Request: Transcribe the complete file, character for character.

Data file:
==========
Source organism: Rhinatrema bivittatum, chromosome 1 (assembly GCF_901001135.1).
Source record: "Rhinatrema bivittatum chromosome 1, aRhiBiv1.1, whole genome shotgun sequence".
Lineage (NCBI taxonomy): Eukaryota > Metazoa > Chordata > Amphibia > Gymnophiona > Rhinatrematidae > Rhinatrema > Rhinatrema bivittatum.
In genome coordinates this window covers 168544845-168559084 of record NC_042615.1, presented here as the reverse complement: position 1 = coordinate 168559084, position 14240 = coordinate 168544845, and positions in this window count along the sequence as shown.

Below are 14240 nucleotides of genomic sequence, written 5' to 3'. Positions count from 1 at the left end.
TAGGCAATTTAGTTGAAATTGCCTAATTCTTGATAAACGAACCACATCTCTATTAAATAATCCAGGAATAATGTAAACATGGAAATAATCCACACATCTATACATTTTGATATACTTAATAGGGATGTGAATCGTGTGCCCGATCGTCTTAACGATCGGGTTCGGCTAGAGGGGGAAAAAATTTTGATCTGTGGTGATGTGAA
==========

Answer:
Source organism: Rhinatrema bivittatum, chromosome 1 (assembly GCF_901001135.1).
Source record: "Rhinatrema bivittatum chromosome 1, aRhiBiv1.1, whole genome shotgun sequence".
Lineage (NCBI taxonomy): Eukaryota > Metazoa > Chordata > Amphibia > Gymnophiona > Rhinatrematidae > Rhinatrema > Rhinatrema bivittatum.
In genome coordinates this window covers 168544845-168559084 of record NC_042615.1, presented here as the reverse complement: position 1 = coordinate 168559084, position 14240 = coordinate 168544845, and positions in this window count along the sequence as shown.

Below are 14240 nucleotides of genomic sequence, written 5' to 3'. Positions count from 1 at the left end.
TAGGCAATTTAGTTGAAATTGCCTAATTCTTGATAAACGAACCACATCTCTATTAAATAATCCAGGAATAATGTAAACATGGAAATAATCCACACATCTATACATTTTGATATACTTAATAGGGATGTGAATCGTGTGCCCGATCGTCTTAACGATCGGGTTCGGCTAGAGGGGGAAAAAATTTTGATCTGTGGTGATGTGAA